Far left – Exclusive Video Management – You are assigning rights management of your video to Rumble, including on YouTube. You’ll get 90% of YouTube ad revenue and 60% of revenue from other sites where they place your video.

Second left – Exclusive Management (Excluding YouTube) – Similar to the first one, but no YouTube agreement. Better if you want to manage YouTube revenue separately. Rumble has management rights to your video on all other platforms.

Second Right – Rumble Only – You retain full control of your video, and get 60% of any ad revenue from watches on the Rumble platform itself (other platforms not included). Similar to what you sign up for with YouTube.

Far right – Personal Use – Best for personal small scale use where you aren’t bothered about an audience and just want a platform to upload on. No monetization or management by Rumble. Videos will just sit there and be watchable and embeddable, but not searchable. Great for sharing specific videos with family and friends.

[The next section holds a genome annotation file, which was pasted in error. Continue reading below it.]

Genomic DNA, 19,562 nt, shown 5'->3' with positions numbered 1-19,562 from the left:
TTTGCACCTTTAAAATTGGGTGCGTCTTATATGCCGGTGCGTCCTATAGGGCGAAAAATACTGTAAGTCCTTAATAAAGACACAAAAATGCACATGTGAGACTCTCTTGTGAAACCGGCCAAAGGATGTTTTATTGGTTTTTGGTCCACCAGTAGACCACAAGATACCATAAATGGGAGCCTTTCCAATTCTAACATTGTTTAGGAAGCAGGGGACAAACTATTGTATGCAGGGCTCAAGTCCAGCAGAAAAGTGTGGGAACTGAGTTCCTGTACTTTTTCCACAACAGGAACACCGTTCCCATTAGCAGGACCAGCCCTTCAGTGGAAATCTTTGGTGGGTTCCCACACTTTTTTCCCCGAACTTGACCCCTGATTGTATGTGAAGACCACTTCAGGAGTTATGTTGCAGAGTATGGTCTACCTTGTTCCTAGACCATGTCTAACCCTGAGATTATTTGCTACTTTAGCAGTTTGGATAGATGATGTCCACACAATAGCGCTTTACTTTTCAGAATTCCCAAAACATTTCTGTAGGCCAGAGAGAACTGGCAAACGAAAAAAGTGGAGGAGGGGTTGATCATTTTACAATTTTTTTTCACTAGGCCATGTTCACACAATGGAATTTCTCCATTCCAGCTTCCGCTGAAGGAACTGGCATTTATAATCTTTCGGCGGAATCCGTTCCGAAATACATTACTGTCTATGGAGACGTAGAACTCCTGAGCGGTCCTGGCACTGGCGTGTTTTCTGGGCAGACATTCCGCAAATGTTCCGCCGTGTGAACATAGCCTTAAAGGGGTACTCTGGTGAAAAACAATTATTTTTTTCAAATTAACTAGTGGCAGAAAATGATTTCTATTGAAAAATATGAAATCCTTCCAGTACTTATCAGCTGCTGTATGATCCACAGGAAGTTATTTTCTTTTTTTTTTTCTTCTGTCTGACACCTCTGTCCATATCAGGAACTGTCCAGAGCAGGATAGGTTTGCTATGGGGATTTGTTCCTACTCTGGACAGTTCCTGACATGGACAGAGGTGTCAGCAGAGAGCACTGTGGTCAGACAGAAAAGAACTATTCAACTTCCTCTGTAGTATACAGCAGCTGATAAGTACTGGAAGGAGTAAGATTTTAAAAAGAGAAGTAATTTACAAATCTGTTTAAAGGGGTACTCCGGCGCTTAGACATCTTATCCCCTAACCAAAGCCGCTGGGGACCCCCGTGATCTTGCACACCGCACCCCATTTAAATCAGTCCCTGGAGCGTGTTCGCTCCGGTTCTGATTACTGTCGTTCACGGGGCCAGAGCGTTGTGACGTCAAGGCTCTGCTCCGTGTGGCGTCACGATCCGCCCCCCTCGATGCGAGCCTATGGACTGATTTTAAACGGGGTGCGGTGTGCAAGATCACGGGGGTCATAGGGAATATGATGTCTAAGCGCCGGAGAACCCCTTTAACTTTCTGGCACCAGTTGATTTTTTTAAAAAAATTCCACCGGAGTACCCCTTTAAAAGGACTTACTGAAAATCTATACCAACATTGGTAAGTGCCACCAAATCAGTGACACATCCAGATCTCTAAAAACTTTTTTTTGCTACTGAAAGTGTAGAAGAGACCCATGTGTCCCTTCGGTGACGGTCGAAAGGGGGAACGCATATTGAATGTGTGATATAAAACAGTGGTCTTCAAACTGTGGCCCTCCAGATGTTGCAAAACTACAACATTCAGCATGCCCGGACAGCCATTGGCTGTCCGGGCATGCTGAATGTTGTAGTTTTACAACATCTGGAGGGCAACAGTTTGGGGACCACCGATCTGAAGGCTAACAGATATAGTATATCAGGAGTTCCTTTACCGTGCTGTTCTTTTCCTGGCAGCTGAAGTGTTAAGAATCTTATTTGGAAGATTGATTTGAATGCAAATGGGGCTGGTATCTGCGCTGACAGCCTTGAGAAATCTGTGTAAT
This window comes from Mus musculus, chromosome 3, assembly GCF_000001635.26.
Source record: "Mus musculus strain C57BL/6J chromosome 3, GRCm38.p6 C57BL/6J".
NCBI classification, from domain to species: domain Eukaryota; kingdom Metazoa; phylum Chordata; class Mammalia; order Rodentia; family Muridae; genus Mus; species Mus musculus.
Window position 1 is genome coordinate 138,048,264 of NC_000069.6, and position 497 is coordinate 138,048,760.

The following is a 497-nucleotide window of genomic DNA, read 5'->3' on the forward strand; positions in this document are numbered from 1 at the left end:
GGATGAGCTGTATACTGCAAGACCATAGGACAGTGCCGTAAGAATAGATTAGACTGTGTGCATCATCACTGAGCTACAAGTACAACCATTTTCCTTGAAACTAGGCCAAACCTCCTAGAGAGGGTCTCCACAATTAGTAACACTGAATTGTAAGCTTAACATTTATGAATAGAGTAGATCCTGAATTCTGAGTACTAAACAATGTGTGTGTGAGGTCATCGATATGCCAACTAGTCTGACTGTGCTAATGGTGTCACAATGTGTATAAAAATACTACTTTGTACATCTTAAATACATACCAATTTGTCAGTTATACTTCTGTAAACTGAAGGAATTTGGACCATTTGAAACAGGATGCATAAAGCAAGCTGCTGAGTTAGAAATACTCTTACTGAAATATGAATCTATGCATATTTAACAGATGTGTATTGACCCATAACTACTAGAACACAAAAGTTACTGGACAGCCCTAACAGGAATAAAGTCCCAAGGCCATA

As far as the amount of earnings you can get from Rumble, it’s probably fair to say it won’t be as much as YouTube for most creators just yet, because the audience isn’t quite there – YouTube is still the mainstream platform for video streaming. But there’s still good opportunities if you can move your audience over to Rumble and get your videos distributed on other platforms (selecting the right license when uploading is key here).

Bottom Line – YouTube is much harder to get monetized on, but can reap potentially greater rewards right now if you get there. Rumble is very easy to get monetized, but audiences and therefore potential earnings for most creators are going to be less right now than on YouTube (this may shift if more people in time move en masse to Rumble).